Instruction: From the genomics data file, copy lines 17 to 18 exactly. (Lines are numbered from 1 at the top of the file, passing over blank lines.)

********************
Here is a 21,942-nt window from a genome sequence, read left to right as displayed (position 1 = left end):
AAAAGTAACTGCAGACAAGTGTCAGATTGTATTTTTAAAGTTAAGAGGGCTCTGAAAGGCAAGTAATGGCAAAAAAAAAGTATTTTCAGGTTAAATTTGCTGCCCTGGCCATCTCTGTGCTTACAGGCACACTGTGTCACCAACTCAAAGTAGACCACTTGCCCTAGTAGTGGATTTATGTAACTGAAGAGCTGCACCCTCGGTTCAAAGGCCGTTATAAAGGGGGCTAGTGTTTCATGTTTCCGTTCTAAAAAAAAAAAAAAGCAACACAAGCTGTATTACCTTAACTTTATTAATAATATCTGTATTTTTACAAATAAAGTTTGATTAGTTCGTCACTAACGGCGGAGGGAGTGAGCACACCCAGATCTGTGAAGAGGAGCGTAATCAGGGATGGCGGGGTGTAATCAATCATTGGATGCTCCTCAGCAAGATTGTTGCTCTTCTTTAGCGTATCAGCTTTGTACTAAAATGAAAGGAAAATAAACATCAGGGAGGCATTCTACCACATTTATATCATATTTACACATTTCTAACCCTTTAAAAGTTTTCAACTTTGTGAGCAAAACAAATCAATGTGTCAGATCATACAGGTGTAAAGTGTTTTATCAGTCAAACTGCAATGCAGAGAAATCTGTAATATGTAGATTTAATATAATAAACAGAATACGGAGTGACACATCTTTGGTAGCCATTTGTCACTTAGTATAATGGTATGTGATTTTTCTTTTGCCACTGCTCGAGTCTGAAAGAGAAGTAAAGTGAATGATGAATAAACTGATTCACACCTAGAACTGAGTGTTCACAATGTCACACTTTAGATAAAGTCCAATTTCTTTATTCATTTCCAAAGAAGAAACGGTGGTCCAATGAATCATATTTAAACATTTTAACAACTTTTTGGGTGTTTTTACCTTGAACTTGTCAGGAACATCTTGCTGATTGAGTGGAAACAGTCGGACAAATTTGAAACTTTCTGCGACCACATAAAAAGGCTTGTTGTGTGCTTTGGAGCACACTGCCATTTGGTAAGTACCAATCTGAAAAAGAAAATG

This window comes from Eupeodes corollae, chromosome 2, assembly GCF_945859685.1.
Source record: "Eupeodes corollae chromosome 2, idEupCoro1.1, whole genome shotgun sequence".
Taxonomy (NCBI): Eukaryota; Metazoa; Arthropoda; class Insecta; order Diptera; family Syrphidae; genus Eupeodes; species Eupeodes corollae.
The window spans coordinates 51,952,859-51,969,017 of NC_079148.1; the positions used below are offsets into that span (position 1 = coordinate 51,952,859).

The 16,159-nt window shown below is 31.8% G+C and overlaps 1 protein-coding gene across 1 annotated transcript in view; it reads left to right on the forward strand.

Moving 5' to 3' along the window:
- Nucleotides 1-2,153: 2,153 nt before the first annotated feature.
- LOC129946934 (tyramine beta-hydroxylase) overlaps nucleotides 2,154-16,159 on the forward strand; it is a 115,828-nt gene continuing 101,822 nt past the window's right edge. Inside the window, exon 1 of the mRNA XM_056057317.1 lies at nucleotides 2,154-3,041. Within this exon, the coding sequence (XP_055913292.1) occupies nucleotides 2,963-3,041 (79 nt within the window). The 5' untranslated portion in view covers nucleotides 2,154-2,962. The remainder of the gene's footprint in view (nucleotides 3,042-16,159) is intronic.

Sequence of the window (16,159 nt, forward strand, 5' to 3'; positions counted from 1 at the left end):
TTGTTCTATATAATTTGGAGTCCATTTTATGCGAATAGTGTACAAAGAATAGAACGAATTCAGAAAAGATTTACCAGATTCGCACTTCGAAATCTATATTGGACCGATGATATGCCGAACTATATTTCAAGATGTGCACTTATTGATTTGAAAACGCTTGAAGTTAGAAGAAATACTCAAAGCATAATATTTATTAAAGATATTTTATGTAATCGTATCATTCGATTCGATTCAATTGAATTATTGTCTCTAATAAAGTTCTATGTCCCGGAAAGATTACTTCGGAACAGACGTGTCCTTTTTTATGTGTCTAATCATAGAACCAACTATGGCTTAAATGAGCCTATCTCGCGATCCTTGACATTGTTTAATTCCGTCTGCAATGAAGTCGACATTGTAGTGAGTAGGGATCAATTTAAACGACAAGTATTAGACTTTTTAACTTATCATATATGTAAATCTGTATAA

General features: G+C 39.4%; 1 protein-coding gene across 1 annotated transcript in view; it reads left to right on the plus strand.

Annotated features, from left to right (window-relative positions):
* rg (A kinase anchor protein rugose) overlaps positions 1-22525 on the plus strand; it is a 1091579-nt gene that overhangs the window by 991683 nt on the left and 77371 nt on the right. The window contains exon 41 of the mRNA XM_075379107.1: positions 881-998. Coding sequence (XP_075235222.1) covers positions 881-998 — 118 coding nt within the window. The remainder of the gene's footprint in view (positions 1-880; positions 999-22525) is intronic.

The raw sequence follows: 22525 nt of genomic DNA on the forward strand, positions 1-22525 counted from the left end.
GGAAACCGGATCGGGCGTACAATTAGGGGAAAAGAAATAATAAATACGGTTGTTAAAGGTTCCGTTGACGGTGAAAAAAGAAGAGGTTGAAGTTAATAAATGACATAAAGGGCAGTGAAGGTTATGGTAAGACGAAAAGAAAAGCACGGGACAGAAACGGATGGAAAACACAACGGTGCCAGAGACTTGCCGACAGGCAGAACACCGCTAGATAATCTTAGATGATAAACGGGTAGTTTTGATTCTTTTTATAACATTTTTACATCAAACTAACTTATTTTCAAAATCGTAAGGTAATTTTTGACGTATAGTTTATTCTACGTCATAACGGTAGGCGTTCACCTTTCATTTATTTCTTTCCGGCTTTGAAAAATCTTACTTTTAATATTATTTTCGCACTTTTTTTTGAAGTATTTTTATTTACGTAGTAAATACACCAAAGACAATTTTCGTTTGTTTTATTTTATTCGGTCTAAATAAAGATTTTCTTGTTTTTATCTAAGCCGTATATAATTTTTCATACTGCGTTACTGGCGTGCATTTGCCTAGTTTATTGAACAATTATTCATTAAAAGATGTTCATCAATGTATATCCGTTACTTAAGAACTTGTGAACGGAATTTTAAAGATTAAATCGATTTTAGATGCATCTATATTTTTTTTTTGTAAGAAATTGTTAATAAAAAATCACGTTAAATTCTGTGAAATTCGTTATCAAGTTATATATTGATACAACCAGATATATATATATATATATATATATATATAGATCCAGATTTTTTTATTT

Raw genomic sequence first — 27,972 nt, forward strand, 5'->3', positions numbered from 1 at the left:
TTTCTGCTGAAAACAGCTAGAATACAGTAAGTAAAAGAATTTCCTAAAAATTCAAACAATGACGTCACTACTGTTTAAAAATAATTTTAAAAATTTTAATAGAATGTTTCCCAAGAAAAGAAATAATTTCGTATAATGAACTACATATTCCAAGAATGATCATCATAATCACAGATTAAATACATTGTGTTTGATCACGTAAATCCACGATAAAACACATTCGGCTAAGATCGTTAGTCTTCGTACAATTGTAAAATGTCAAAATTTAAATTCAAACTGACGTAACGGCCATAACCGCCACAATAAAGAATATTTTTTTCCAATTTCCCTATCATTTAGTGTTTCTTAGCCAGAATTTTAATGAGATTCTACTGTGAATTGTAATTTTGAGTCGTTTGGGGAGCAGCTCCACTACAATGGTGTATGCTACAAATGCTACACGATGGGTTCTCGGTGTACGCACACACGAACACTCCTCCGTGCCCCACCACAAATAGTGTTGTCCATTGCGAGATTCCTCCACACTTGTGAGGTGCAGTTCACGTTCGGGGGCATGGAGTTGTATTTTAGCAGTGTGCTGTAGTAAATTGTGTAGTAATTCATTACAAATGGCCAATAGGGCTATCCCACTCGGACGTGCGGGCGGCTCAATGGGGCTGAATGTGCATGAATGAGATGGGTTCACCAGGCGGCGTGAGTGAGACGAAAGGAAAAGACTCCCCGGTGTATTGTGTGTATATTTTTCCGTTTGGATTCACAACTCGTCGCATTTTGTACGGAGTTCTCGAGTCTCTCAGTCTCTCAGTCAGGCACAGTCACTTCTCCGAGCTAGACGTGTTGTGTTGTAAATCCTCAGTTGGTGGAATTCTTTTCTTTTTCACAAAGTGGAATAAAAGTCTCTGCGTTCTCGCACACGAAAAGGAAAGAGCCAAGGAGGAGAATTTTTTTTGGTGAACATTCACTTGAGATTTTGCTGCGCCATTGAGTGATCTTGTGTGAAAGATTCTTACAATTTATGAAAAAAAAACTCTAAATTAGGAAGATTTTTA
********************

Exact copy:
GGAAACCGGATCGGGCGTACAATTAGGGGAAAAGAAATAATAAATACGGTTGTTAAAGGTTCCGTTGACGGTGAAAAAAGAAGAGGTTGAAGTTAATAAATGACATAAAGGGCAGTGAAGGTTATGGTAAGACGAAAAGAAAAGCACGGGACAGAAACGGATGGAAAACACAACGGTGCCAGAGACTTGCCGACAGGCAGAACACCGCTAGATAATCTTAGATGATAAACGGGTAGTTTTGATTCTTTTTATAACATTTTTACATCAAACTAACTTATTTTCAAAATCGTAAGGTAATTTTTGACGTATAGTTTATTCTACGTCATAACGGTAGGCGTTCACCTTTCATTTATTTCTTTCCGGCTTTGAAAAATCTTACTTTTAATATTATTTTCGCACTTTTTTTTGAAGTATTTTTATTTACGTAGTAAATACACCAAAGACAATTTTCGTTTGTTTTATTTTATTCGGTCTAAATAAAGATTTTCTTGTTTTTATCTAAGCCGTATATAATTTTTCATACTGCGTTACTGGCGTGCATTTGCCTAGTTTATTGAACAATTATTCATTAAAAGATGTTCATCAATGTATATCCGTTACTTAAGAACTTGTGAACGGAATTTTAAAGATTAAATCGATTTTAGATGCATCTATATTTTTTTTTTGTAAGAAATTGTTAATAAAAAATCACGTTAAATTCTGTGAAATTCGTTATCAAGTTATATATTGATACAACCAGATATATATATATATATATATATATATATAGATCCAGATTTTTTTATTT

Raw genomic sequence first — 27,972 nt, forward strand, 5'->3', positions numbered from 1 at the left: